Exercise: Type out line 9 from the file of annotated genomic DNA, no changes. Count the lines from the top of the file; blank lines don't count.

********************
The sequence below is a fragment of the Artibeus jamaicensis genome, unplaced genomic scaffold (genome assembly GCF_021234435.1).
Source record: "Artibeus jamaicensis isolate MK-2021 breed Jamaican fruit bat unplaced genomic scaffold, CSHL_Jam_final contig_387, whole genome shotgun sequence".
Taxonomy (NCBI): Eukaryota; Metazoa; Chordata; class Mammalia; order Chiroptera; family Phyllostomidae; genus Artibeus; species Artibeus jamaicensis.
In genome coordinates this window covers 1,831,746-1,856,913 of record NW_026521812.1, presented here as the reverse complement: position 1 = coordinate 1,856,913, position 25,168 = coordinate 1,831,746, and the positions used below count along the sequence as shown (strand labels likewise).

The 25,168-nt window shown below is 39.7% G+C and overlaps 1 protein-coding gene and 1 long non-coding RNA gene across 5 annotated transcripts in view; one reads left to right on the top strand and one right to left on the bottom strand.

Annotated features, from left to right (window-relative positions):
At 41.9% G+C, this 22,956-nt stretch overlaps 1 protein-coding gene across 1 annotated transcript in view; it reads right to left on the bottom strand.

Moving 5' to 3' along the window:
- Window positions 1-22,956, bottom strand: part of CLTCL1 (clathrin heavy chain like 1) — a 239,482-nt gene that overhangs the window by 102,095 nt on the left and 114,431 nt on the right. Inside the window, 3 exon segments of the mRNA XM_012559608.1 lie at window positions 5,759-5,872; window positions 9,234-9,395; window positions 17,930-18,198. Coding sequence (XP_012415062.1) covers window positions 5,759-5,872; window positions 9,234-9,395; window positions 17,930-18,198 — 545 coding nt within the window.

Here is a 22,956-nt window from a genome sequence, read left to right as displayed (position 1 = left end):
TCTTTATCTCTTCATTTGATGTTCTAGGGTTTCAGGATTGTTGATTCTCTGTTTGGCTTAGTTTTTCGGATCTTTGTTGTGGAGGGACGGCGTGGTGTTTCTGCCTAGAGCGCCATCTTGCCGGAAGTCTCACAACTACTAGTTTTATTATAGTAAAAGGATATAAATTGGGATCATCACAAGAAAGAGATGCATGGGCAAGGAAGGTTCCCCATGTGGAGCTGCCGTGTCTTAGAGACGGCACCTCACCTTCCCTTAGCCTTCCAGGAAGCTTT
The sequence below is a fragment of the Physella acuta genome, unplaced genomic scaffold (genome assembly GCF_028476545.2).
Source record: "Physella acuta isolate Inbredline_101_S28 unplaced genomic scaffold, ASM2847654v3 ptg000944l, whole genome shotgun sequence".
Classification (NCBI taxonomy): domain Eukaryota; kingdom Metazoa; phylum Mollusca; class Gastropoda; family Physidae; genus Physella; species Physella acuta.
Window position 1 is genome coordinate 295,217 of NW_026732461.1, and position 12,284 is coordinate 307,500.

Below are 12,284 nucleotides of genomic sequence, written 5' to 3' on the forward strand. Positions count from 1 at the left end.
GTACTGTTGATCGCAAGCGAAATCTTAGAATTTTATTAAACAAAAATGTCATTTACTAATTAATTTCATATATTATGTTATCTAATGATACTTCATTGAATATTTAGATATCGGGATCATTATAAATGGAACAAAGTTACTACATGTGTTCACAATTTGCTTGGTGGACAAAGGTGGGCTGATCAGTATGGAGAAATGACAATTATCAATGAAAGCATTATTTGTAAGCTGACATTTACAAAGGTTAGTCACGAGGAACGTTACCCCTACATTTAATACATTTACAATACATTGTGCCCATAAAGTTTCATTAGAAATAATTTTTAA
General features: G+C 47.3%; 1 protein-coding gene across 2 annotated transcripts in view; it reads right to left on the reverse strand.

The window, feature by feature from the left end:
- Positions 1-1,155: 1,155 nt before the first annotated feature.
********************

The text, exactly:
- Window positions 1-22,956, bottom strand: part of CLTCL1 (clathrin heavy chain like 1) — a 239,482-nt gene that overhangs the window by 102,095 nt on the left and 114,431 nt on the right. Inside the window, 3 exon segments of the mRNA XM_012559608.1 lie at window positions 5,759-5,872; window positions 9,234-9,395; window positions 17,930-18,198. Coding sequence (XP_012415062.1) covers window positions 5,759-5,872; window positions 9,234-9,395; window positions 17,930-18,198 — 545 coding nt within the window.